by Vicki Oransky Wittenstein
Lerner/Twenty-First Century Books (October 1, 2013)
Today, as part of the For the Good of Mankind Blog Tour, author Vicki Oransky Wittenstein stops by to answer a few questions.
FOR THE GOOD OF MANKIND was fascinating to read. I appreciated how you made readers think about the implications of the research. What drew you to this topic and what made you want to write this book?
I was appalled by the experiments . . . yet riveted. Many of the unethical experiments horrified me . . . yet they drew me in. With some digging, I uncovered numerous examples (too many) where people suffered pain, injury, humiliation, and even death. No question about it, the experiments paved the way for great medical advancements. But in the process, people’s individual rights were violated, many of whom did not give consent. Before the 1980’s, when laws were finally enacted to protect subjects, medical researchers took advantage of whomever they could—orphans, prisoners, the mentally ill and African Americans—people who were powerless to speak out, whether from lack of education, poverty, or simply because their social status deemed them “unimportant.”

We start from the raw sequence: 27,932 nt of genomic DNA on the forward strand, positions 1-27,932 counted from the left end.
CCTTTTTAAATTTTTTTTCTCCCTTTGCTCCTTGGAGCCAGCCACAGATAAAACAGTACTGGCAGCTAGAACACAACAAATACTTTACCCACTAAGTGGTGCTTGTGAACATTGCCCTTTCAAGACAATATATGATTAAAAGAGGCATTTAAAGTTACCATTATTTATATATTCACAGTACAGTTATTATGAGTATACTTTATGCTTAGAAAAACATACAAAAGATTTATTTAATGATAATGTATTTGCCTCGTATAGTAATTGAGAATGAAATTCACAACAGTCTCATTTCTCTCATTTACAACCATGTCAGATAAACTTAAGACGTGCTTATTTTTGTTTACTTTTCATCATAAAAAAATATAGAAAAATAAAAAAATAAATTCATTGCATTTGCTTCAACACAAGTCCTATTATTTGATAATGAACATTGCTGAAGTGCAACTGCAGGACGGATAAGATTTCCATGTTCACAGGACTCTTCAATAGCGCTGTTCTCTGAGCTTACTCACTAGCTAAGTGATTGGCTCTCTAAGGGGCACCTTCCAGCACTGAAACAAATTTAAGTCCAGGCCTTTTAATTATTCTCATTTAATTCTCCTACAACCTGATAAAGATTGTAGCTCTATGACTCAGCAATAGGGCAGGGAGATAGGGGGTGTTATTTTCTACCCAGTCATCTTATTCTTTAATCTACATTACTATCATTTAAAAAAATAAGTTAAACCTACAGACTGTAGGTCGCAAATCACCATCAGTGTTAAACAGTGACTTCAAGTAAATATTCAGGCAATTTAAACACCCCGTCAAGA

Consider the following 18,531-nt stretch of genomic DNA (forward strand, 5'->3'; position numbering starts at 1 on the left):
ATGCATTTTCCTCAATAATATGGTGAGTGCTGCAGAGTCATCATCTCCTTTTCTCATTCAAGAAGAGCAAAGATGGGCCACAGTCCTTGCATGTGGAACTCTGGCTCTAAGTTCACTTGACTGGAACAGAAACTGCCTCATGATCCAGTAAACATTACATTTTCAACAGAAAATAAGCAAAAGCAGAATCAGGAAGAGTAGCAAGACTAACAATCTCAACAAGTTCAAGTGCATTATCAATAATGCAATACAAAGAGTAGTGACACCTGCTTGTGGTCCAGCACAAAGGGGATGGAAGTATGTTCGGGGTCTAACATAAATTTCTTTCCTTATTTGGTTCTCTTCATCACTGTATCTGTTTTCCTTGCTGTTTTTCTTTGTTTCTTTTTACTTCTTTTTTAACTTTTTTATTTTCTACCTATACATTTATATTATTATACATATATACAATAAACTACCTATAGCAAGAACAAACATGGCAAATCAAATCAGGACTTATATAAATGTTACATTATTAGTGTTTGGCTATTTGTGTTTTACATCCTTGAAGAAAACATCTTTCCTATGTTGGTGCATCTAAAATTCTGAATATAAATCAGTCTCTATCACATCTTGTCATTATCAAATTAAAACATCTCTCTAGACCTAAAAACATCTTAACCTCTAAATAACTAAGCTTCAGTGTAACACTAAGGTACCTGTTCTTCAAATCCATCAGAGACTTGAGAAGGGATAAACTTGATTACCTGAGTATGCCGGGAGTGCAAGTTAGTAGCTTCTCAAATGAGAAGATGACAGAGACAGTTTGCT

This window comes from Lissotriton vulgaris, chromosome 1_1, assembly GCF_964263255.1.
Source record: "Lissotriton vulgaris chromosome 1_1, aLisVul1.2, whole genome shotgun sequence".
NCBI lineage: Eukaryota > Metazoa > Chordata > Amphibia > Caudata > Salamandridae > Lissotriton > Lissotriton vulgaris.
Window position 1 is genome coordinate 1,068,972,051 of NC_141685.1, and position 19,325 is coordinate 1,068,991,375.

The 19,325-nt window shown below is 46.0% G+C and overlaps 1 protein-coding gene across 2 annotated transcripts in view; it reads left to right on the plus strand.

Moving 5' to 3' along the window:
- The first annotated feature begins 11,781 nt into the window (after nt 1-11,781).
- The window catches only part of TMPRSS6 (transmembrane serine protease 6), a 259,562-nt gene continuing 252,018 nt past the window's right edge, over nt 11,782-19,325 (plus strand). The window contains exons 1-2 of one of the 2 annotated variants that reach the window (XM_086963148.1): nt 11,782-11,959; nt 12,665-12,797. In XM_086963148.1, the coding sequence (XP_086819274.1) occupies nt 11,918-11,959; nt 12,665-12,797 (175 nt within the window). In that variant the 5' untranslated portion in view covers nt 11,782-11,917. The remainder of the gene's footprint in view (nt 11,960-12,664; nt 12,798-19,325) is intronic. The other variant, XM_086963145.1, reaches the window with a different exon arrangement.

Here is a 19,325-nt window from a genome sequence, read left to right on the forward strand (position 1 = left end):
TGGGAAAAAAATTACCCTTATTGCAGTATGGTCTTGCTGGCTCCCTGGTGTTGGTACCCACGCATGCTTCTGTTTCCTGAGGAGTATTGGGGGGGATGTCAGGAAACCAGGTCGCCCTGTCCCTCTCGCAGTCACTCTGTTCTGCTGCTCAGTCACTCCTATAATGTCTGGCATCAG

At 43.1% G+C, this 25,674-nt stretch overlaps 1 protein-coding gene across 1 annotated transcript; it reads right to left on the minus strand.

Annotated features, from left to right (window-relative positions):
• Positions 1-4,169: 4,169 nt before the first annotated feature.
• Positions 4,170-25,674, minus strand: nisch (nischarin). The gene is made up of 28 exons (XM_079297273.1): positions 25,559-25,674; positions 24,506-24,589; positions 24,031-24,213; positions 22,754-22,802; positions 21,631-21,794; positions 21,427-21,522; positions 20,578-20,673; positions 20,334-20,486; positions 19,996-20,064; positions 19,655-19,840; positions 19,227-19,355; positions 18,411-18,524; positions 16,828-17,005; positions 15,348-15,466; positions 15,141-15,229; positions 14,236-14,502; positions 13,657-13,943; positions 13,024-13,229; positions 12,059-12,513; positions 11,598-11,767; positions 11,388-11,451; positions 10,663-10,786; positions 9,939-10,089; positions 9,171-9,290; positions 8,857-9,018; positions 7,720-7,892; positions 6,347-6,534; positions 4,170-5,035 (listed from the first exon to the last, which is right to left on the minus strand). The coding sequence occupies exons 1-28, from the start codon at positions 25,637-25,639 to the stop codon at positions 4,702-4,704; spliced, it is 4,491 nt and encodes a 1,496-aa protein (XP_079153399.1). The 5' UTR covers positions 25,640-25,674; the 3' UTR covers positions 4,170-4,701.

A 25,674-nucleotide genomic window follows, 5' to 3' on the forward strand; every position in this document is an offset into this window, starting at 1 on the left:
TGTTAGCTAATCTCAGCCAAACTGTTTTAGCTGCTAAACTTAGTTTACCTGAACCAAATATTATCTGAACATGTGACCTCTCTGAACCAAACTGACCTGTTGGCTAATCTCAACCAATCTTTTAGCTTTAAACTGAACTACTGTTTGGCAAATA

How was it possible that I had not known about these experiments before? I asked my family and friends. Most people knew about the Nazi experiments on concentration camp inmates during World War II and the Tuskegee syphilis experiments. But like me, few knew about the long history of human medical experimentation dating back to ancient times. Many had read about the pharmaceutical industry’s clinical trials that are so prevalent today, but again, few had thought about the ethical implications of these trials and other human medical experiments in developing areas of medicine, such as genetic therapies, DNA sequencing and stem cell research.